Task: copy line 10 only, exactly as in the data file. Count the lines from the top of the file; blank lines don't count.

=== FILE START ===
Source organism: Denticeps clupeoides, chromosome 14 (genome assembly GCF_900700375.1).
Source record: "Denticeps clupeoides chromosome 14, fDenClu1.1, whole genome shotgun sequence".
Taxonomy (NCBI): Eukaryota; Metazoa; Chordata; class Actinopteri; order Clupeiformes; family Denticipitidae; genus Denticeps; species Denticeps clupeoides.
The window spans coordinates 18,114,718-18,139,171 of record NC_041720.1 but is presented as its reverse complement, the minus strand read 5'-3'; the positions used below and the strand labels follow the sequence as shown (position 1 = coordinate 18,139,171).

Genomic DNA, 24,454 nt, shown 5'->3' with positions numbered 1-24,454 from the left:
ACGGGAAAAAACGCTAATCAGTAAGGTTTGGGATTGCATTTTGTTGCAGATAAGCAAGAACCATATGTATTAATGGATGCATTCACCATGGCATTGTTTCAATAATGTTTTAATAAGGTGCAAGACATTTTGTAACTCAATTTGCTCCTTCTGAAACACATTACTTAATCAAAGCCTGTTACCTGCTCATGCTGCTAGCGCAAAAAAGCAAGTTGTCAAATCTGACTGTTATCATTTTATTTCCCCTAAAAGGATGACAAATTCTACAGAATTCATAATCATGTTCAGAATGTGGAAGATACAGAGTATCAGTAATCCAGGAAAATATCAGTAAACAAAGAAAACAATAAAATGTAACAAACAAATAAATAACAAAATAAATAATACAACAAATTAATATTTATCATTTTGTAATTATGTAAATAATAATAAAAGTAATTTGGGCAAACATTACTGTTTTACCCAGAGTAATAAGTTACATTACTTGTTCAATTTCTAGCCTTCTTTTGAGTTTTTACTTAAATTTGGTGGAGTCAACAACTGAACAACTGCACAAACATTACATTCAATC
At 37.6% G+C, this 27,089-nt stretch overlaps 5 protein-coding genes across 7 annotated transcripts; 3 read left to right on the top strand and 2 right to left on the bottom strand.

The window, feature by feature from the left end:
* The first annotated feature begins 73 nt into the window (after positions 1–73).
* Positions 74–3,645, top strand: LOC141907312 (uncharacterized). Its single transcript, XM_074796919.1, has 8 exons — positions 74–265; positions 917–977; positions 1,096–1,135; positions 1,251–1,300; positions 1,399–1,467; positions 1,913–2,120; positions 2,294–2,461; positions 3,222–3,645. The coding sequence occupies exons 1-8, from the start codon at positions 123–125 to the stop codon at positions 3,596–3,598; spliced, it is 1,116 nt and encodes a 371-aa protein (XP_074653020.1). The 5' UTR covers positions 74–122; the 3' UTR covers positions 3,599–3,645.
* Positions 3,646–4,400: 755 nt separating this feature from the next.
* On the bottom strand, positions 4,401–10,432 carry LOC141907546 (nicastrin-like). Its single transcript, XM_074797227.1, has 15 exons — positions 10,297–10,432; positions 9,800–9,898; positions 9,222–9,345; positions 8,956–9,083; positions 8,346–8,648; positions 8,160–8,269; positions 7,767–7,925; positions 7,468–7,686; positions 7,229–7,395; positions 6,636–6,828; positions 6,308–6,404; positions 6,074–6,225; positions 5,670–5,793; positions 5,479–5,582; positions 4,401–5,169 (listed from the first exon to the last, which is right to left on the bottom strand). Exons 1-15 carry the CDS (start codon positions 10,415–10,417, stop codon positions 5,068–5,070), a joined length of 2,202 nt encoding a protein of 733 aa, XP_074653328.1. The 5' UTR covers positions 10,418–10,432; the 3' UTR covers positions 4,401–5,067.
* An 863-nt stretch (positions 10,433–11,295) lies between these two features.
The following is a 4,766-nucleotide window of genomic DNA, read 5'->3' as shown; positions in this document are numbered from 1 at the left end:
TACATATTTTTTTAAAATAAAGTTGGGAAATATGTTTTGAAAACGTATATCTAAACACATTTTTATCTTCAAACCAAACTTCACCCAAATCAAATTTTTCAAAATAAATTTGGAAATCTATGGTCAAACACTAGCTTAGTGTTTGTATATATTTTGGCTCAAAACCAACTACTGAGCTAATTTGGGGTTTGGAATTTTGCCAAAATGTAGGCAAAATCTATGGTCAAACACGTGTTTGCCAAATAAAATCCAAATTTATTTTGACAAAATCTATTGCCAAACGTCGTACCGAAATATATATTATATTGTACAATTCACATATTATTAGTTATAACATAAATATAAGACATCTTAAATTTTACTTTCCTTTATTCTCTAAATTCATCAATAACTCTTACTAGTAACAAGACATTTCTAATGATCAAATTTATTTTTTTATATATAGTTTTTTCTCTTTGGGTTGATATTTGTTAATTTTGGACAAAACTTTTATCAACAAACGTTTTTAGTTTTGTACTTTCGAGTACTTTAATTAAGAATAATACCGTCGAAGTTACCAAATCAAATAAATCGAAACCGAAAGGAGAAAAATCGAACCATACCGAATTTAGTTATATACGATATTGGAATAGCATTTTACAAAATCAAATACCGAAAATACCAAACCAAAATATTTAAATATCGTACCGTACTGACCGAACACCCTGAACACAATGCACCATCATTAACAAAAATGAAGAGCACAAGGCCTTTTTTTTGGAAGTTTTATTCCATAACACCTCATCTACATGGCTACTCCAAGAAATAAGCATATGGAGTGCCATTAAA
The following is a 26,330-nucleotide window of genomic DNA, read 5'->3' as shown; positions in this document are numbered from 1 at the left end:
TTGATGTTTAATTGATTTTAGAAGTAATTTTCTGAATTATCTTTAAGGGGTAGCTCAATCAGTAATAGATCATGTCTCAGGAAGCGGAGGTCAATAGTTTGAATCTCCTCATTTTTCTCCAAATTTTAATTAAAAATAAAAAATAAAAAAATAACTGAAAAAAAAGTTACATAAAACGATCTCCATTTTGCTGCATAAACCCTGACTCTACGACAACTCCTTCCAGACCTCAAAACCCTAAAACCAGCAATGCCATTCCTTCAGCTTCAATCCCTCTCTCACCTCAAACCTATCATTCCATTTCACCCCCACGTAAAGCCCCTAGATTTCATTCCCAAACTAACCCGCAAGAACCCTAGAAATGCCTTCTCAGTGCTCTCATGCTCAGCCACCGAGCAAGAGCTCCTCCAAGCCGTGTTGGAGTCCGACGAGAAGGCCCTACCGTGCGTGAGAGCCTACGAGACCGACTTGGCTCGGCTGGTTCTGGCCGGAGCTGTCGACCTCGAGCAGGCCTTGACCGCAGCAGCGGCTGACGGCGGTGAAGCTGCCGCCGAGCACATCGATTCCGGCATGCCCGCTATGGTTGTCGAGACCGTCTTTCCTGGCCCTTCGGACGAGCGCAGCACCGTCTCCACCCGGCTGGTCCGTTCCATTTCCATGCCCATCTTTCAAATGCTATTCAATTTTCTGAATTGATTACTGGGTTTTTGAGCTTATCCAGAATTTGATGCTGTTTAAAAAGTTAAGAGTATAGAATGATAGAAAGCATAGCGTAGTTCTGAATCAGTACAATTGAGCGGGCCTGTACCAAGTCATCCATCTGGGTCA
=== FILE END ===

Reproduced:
* Positions 74–3,645, top strand: LOC141907312 (uncharacterized). Its single transcript, XM_074796919.1, has 8 exons — positions 74–265; positions 917–977; positions 1,096–1,135; positions 1,251–1,300; positions 1,399–1,467; positions 1,913–2,120; positions 2,294–2,461; positions 3,222–3,645. The coding sequence occupies exons 1-8, from the start codon at positions 123–125 to the stop codon at positions 3,596–3,598; spliced, it is 1,116 nt and encodes a 371-aa protein (XP_074653020.1). The 5' UTR covers positions 74–122; the 3' UTR covers positions 3,599–3,645.